Before Nile took the Death Metal scene by storm with its debut album ‘Amongst The Catacombs Of Nephren-Ka’ in 1998 and their sophomore album ‘Black Seeds Of Vengeance’ two years later and leaving a lasting impression on almost everyone into Death Metal at the time, the band had released two demo’s and an EP. Having been spread only in small quantities and in rather intimate circles, not many had the chance to ever hear Nile before their Relapse Records’ debut album. But, since the band had grown into the colossal Death Metal juggernaut it became halfway in their career, the interest in the bands’ earlier work started to grow.
This resulted in quite a few re-releases and compilations of the most ancient Nile recordings. Labels like Hammerheart Records and their former hosts of Relapse Records had brought the recordings back to bigger audiences. The newest of these re-releases already dating back about ten years, Hells Headbangers is bringing them to you once again.
The first of two re-releases is this 3-track demo tape from 1996, ‘Ramses Bringer Of War’. While not being their very first recording, with a self-titled demo tape and the ‘Festivals Of Atonement’-EP preceding it, it is regarded as one of the bands’ strongest early outings. While the ‘Festivals Of Atonement’-EP sounds a little damp, ‘Ramses Bringer Of War’ started to show Nile’s real intentions, musically. A much fresher sound enabled the band to propel itself into even more technical territories, while at same time further enhancing their music with the Egyptian elements. Although the band always had that technical approach to the genre, not too far removed from Long-Island Technical Death Metal pioneers Suffocation or the Canadians of Gorguts, but it was from ‘Ramses Bringer Of War’ that the band seemed to really cement that particular sound that they would go on and develop further. It blends their technical Death Metal with the samples, crafting an ancient atmosphere, something that would end up being their trademark sound. At this early point in their career it might not sound as natural as on their later albums, as it took the band up till their ‘Black Seeds Of Vengeance’-album from 2000 to fully master the use of samples and to deliver their majestic and rich sound we’ve grown to appreciate.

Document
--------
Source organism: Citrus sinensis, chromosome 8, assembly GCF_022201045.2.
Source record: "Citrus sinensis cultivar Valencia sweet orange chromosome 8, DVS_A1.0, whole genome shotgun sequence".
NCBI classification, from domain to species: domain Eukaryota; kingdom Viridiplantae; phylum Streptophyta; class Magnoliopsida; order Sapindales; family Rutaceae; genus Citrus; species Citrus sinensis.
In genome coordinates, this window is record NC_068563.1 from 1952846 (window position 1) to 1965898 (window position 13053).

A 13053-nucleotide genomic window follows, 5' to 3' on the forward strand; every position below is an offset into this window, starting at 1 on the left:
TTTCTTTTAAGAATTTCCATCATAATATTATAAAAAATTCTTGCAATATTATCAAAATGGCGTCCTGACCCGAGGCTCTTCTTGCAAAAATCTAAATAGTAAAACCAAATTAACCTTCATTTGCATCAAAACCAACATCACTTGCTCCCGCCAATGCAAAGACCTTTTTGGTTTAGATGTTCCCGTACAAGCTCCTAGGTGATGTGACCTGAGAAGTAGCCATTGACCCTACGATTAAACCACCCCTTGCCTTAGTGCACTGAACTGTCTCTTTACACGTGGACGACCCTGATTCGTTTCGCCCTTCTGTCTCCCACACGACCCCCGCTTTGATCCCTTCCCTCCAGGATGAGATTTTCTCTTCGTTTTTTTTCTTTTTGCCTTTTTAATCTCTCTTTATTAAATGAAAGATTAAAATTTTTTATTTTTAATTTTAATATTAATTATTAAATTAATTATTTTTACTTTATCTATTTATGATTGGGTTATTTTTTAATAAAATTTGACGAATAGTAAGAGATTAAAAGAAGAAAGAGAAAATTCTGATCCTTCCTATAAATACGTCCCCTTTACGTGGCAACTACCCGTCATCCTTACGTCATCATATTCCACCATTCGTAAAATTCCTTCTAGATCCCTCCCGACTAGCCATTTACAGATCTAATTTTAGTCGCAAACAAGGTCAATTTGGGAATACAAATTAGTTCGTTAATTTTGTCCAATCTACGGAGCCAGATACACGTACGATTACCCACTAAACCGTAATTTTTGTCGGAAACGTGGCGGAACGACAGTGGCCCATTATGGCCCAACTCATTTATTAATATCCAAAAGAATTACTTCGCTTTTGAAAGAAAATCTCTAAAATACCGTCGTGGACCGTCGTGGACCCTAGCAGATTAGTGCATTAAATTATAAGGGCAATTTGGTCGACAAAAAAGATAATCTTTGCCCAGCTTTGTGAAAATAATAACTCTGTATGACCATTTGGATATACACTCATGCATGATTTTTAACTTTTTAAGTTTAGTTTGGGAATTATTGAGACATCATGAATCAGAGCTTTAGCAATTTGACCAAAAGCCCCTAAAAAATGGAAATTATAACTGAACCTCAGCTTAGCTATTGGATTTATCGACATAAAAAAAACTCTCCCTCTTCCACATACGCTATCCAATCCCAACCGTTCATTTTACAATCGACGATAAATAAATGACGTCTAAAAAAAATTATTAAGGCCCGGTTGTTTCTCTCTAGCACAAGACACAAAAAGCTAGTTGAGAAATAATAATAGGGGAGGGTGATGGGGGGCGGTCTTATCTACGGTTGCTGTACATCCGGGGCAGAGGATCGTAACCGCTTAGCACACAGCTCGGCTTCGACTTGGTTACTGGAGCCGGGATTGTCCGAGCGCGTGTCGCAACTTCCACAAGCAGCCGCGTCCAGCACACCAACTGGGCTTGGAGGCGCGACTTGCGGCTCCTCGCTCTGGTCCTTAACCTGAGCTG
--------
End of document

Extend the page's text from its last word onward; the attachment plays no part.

Of course, ‘Ramses Bringer Of War’ was just one of the first steps into the direction that the band would take to finally become one of the biggest commercial successes of the Relapse Records roster, but now, more than a quarter of a century later, it is safe to say that it was a very important step. It were these specific recordings that landed them the record deal with Relapse Records. So even though they’ve been made available before, it’s certainly not a bad idea to keep these historically significant recordings in the spotlight and available to anyone interested in Nile.